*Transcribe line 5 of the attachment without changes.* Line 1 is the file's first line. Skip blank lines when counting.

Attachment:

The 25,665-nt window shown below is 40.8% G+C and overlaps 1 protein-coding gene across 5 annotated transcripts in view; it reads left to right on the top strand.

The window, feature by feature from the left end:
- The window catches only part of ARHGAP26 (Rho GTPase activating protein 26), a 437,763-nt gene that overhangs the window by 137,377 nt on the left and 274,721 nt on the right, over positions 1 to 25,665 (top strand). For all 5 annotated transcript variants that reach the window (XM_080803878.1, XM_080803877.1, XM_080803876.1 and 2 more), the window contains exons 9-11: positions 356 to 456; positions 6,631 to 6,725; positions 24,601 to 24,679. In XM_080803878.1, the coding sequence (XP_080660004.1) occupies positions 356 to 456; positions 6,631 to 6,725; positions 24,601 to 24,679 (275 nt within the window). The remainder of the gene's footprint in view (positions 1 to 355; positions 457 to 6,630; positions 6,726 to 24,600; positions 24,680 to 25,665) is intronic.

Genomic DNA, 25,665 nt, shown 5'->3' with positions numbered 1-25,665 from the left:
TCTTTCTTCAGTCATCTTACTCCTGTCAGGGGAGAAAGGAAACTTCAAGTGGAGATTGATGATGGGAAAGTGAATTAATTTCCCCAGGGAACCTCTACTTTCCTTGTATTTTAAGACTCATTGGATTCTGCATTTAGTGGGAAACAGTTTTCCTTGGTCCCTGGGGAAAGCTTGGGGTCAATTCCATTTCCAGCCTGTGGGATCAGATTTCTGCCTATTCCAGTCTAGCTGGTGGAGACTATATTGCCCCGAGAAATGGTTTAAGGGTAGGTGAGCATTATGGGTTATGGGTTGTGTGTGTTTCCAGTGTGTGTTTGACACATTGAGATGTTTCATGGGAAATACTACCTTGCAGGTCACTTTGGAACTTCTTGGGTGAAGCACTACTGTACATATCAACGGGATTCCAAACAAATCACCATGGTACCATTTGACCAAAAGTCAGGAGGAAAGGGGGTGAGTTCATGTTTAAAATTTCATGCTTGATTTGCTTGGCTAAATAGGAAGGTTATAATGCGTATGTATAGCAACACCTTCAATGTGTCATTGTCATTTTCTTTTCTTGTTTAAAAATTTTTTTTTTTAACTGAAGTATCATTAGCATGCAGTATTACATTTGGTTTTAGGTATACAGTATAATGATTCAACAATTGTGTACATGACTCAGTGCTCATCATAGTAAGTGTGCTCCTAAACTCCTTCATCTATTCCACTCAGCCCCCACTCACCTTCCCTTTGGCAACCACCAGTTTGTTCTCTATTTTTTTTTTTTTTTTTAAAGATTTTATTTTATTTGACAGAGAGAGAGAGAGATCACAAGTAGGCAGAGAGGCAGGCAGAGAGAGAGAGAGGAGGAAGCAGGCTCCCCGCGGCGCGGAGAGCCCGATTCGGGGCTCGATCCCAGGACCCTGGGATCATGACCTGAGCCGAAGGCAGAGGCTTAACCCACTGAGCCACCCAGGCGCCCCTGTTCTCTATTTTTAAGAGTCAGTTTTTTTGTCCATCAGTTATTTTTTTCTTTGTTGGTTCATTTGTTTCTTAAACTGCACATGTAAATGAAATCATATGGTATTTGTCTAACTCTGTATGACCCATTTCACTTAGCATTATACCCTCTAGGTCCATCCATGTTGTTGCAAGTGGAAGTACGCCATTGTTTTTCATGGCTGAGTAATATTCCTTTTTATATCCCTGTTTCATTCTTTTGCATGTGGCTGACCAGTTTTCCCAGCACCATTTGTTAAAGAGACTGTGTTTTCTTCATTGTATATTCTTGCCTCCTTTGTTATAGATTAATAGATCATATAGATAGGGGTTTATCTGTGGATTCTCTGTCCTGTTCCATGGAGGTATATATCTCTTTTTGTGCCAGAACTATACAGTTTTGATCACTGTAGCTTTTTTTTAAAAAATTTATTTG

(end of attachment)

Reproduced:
TCTTTCTTCAGTCATCTTACTCCTGTCAGGGGAGAAAGGAAACTTCAAGTGGAGATTGATGATGGGAAAGTGAATTAATTTCCCCAGGGAACCTCTACTTTCCTTGTATTTTAAGACTCATTGGATTCTGCATTTAGTGGGAAACAGTTTTCCTTGGTCCCTGGGGAAAGCTTGGGGTCAATTCCATTTCCAGCCTGTGGGATCAGATTTCTGCCTATTCCAGTCTAGCTGGTGGAGACTATATTGCCCCGAGAAATGGTTTAAGGGTAGGTGAGCATTATGGGTTATGGGTTGTGTGTGTTTCCAGTGTGTGTTTGACACATTGAGATGTTTCATGGGAAATACTACCTTGCAGGTCACTTTGGAACTTCTTGGGTGAAGCACTACTGTACATATCAACGGGATTCCAAACAAATCACCATGGTACCATTTGACCAAAAGTCAGGAGGAAAGGGGGTGAGTTCATGTTTAAAATTTCATGCTTGATTTGCTTGGCTAAATAGGAAGGTTATAATGCGTATGTATAGCAACACCTTCAATGTGTCATTGTCATTTTCTTTTCTTGTTTAAAAATTTTTTTTTTTAACTGAAGTATCATTAGCATGCAGTATTACATTTGGTTTTAGGTATACAGTATAATGATTCAACAATTGTGTACATGACTCAGTGCTCATCATAGTAAGTGTGCTCCTAAACTCCTTCATCTATTCCACTCAGCCCCCACTCACCTTCCCTTTGGCAACCACCAGTTTGTTCTCTATTTTTTTTTTTTTTTTTAAAGATTTTATTTTATTTGACAGAGAGAGAGAGAGATCACAAGTAGGCAGAGAGGCAGGCAGAGAGAGAGAGAGGAGGAAGCAGGCTCCCCGCGGCGCGGAGAGCCCGATTCGGGGCTCGATCCCAGGACCCTGGGATCATGACCTGAGCCGAAGGCAGAGGCTTAACCCACTGAGCCACCCAGGCGCCCCTGTTCTCTATTTTTAAGAGTCAGTTTTTTTGTCCATCAGTTATTTTTTTCTTTGTTGGTTCATTTGTTTCTTAAACTGCACATGTAAATGAAATCATATGGTATTTGTCTAACTCTGTATGACCCATTTCACTTAGCATTATACCCTCTAGGTCCATCCATGTTGTTGCAAGTGGAAGTACGCCATTGTTTTTCATGGCTGAGTAATATTCCTTTTTATATCCCTGTTTCATTCTTTTGCATGTGGCTGACCAGTTTTCCCAGCACCATTTGTTAAAGAGACTGTGTTTTCTTCATTGTATATTCTTGCCTCCTTTGTTATAGATTAATAGATCATATAGATAGGGGTTTATCTGTGGATTCTCTGTCCTGTTCCATGGAGGTATATATCTCTTTTTGTGCCAGAACTATACAGTTTTGATCACTGTAGCTTTTTTTTAAAAAATTTATTTG